Strategies for Exposing Humanities PhD Students to Multiple Career Paths

Discussions about how fewer tenure-track positions in the humanities and the social sciences are becoming are well documented by scholars like Kezar and Maxey (2012) and Rodgers (2020). No doubt, this dynamic is a major feature of the current neoliberal era that is characterized by social-economic precarity and reduced government funding in education (Deming and Walters 2018). As these discussions continue to gain momentum amongst scholars and practitioners in public and private spheres, I have spent several moments reflecting on how these dynamics continue to impact PhD students and graduates in the humanities. Specifically, I have been reflecting on the strategies that departments can employ to better prepare students for success in the job market characterized by what scholars like Rodgers (2020) describe as the gig economy. Moreso, my interactions with colleagues and recent graduates from different departments in the humanities have fueled my reflection. Like me, many of my colleagues share a growing sense of anxiety about what the future holds upon graduation given present realities.

While I continue to reflect on the ongoing debates about how precarious securing full-time academic positions are becoming for humanities graduates and my numerous discussions with colleagues across different disciplines, a common theme that I have heard from people is that humanities PhD graduates are still expected to secure tenure-track positions upon graduation, despite the current realities. Hence, most graduate training in these fields continues to primarily prepare students for teaching and research with little or no effort to expose students to (and prepare them for multiple career paths). Given the foregoing, many academic departments solely emphasize excellence in research at the expense of other extracurricular activities like volunteering, taking on leadership positions, et cetera, that can expose their students to diverse career paths like Rodgers discussed.

As the discussions about how best schools and colleges can better prepare students for success continue to rage as Visher and Stern (2015) note in their work that chronicles debates about the need for high school training to prepare students for success in college and job market post college, one thing is worth emphasizing: academic departments in the humanities and the social sciences need to be more flexible and encourage their students to get familiar with different career paths. If the role of education is to proffer probable solutions to contemporary problems, academic departments need to do more to prepare their students for the harsh realities of post PhD life. 

Collaboration by Musya Qeburia, Dilk & Feros is licensed under CC-BY-NC-ND 4.0

To achieve the foregoing, humanities departments should consider reviewing their curriculum to include courses that prepare students for multiple career paths. Also, departments should strive to invite departmental alumni working outside the academe to talk with students and share their experiences. Additionally, departments should encourage students to undertake internships both within and outside the university before the completion of their doctorate. From my experience as a 2022 Humanities for the Public Good Summer Intern and my work with non-profits in Nigeria, internships give students an incredible opportunity to apply the skills they acquired in the classroom in non-academic settings. They also expose students to different ways that they can be of value outside the academe.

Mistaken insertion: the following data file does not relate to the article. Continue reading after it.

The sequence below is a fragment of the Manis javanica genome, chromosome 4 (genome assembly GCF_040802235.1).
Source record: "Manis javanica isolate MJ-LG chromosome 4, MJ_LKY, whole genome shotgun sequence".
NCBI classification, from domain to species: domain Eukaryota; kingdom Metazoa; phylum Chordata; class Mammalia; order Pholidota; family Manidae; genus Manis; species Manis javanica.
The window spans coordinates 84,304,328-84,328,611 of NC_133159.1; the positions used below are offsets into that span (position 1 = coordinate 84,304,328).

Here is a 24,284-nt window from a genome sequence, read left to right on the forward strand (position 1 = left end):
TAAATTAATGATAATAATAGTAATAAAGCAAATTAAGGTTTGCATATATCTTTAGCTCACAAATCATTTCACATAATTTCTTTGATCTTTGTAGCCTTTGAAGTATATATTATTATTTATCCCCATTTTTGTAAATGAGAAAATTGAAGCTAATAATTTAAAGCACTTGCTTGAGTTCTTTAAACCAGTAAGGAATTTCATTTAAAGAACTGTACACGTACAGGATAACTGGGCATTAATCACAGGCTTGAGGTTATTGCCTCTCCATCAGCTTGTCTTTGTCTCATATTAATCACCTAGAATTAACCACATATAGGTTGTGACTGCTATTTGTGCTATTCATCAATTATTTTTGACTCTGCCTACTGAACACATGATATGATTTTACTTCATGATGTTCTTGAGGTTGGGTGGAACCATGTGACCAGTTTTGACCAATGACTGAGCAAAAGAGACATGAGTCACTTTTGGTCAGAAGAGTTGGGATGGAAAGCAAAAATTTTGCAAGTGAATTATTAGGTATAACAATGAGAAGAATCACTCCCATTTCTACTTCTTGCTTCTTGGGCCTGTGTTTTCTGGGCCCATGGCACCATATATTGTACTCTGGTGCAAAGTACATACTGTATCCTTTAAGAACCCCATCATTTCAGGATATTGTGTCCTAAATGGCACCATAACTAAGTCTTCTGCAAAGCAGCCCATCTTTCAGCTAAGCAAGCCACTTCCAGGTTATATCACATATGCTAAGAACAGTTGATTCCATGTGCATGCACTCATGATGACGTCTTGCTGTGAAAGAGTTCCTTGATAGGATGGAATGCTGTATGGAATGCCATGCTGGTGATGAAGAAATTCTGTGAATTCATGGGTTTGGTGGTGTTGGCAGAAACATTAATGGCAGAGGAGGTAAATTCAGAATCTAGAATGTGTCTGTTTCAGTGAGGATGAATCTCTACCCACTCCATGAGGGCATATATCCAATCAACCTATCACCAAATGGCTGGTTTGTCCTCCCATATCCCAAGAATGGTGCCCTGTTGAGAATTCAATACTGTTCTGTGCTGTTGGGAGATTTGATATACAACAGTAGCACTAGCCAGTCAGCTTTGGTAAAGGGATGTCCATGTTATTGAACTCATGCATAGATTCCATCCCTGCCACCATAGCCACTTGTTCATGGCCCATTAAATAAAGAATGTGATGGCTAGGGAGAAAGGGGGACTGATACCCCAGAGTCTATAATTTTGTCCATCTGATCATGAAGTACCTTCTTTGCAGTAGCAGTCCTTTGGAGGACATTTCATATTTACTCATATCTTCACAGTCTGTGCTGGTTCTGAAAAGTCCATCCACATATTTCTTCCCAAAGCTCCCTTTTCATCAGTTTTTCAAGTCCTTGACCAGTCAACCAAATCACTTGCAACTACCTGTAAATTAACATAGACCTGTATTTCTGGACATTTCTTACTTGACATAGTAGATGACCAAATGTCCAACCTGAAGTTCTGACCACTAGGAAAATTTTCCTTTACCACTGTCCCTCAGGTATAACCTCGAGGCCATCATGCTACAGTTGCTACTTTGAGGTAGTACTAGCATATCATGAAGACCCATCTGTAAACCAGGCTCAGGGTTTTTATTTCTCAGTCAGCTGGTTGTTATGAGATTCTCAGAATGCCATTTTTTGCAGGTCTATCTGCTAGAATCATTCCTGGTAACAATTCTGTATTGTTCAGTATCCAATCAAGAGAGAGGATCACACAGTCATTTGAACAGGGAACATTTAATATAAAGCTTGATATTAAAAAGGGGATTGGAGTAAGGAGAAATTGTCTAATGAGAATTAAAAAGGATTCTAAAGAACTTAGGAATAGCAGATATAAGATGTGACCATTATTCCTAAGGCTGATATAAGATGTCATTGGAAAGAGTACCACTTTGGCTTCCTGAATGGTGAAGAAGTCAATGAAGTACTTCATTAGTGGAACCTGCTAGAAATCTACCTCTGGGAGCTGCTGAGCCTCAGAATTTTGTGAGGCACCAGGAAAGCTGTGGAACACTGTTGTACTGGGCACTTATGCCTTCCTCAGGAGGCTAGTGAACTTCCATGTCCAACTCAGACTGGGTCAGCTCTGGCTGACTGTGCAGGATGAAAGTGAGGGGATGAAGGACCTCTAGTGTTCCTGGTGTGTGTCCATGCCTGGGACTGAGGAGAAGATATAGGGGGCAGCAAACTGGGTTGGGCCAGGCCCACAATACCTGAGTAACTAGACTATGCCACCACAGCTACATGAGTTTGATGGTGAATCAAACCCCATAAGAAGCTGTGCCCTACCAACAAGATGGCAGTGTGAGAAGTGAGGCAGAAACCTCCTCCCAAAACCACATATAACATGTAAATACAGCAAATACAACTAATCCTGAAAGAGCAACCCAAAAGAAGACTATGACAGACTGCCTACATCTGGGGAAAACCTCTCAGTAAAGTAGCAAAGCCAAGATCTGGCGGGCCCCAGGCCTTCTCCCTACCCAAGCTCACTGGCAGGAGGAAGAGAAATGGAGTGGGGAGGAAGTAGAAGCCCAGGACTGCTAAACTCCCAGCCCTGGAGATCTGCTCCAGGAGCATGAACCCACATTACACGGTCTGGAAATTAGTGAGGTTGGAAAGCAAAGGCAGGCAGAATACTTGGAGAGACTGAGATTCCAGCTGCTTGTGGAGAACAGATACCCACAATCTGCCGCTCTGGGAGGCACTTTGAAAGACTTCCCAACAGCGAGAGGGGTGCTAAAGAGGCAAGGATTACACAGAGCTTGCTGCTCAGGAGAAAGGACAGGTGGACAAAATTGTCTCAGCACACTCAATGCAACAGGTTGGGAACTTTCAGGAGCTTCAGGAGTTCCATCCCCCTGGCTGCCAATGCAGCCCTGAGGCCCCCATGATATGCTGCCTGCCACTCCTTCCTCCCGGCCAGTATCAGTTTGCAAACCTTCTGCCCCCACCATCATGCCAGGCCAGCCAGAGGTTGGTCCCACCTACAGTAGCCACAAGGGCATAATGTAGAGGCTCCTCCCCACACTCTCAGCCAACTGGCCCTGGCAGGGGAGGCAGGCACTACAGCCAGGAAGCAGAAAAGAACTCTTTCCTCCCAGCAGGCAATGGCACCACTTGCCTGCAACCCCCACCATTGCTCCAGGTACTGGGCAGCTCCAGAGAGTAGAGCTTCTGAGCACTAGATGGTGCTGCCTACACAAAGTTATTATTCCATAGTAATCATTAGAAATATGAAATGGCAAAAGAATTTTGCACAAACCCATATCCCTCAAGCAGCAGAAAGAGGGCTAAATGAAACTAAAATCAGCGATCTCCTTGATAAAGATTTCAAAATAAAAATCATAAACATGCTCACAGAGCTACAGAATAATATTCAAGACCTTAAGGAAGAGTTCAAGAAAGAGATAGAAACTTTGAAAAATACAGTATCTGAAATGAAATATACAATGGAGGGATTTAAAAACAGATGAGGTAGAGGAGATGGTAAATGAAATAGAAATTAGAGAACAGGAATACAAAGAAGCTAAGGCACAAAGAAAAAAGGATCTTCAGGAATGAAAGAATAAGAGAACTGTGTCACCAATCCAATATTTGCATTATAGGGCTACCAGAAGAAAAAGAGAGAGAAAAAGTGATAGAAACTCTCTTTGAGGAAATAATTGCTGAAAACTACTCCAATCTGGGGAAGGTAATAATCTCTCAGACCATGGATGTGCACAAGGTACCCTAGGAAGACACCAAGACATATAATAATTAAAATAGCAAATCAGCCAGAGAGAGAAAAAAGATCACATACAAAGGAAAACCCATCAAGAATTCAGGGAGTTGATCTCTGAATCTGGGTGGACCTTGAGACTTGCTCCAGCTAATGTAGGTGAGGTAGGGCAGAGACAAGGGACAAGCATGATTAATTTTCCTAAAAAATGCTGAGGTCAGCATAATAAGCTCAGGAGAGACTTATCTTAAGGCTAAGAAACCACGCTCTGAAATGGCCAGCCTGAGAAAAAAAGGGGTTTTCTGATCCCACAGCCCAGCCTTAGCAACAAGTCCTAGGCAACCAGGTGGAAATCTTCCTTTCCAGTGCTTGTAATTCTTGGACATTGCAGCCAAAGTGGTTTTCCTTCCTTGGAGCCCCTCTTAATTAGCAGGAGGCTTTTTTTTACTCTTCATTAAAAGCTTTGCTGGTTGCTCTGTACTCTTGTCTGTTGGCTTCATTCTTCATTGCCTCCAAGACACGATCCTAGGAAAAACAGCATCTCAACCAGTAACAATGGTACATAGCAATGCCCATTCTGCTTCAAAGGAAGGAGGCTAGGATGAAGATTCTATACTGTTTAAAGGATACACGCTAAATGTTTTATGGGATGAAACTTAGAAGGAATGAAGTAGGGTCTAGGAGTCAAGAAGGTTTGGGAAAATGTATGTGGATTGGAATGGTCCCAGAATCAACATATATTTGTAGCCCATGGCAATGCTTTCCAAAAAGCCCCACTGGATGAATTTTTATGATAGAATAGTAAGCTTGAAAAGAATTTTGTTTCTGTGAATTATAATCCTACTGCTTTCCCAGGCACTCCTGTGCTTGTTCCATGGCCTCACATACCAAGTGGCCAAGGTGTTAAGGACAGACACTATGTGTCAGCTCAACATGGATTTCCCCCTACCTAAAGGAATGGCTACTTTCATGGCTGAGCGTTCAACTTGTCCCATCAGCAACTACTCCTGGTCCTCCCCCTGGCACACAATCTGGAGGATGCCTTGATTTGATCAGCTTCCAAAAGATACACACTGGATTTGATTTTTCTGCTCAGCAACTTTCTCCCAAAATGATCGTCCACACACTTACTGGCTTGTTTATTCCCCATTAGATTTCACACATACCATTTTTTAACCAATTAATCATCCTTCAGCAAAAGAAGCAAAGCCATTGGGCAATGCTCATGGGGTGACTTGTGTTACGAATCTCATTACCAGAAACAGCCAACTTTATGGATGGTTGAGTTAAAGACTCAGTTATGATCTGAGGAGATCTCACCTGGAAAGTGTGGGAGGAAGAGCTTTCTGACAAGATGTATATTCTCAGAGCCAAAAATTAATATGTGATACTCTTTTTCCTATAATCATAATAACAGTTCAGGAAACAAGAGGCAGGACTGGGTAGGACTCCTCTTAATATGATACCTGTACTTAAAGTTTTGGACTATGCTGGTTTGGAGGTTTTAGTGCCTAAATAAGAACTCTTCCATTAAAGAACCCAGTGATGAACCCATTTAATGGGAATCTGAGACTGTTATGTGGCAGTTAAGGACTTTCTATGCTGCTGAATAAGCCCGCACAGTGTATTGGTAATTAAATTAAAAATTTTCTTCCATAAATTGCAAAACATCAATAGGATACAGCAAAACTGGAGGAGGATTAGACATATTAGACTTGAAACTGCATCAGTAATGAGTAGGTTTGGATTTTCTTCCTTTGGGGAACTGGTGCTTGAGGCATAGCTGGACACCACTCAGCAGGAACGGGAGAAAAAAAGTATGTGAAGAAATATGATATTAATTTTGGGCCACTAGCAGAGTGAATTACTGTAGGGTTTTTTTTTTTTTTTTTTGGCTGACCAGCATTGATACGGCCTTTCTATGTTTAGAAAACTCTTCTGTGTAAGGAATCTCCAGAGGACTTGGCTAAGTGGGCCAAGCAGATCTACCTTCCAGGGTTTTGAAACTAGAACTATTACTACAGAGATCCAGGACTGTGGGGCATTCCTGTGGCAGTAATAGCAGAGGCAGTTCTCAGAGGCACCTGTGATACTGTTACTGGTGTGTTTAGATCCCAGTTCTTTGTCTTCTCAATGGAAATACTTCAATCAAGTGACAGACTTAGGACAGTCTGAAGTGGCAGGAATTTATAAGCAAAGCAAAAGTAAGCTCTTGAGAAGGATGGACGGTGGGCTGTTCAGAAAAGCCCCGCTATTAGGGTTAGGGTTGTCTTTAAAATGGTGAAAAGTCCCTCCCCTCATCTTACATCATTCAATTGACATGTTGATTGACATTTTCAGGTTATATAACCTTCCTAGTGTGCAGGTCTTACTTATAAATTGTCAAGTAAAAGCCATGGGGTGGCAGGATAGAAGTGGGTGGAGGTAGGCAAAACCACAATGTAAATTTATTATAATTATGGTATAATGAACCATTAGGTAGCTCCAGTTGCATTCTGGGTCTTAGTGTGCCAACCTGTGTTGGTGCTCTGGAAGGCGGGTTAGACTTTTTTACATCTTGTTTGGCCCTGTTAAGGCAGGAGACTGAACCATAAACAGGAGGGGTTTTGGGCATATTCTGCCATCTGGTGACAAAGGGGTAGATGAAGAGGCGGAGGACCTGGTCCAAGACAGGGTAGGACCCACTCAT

Furthermore, departments in the humanities should encourage both intra and inter-departmental collaboration and encourage their students to employ interdisciplinary approaches in their work. Additionally, departments need to encourage students to prioritize self-development and learn skills and approaches beyond the ones learned in the classroom. This will prepare students to be effective collaborators and professionals that can perform excellently in multidisciplinary fields which many career paths outside of the academy require. Moreso, departments should encourage their students to make their work accessible to multiple audiences and focus on contributing to the public good.

Finally, academic departments should celebrate students that take on non-academic positions as much as they celebrate those who secure faculty positions. This will help in correcting the popular belief amongst many students that departments value and celebrate alumni that stay in the academy more than those that pursue different career paths.

Works Cited: 

Deming, David J., and Christopher R. Walters. 2018. “The impact of state budget cuts on US        postsecondary attainment.” Draft, Harvard University (2018): 1567-1633.

Kezar, Adrianna, and Daniel Maxey. 2012 “Missing from the institutional data picture: Non‐tenure‐track     faculty.” New Directions for Institutional Research 2012, no. 155 (2012): 47-65.

Rogers, Katina L. 2020. Putting the Humanities PhD to Work: Thriving in             and beyond the Classroom. Duke University Press, 2020.

Visher, Mary G., and David Stern. 2015. “New Pathways to Careers and College: Examples, Evidence,     and Prospects.” MDRC(2015).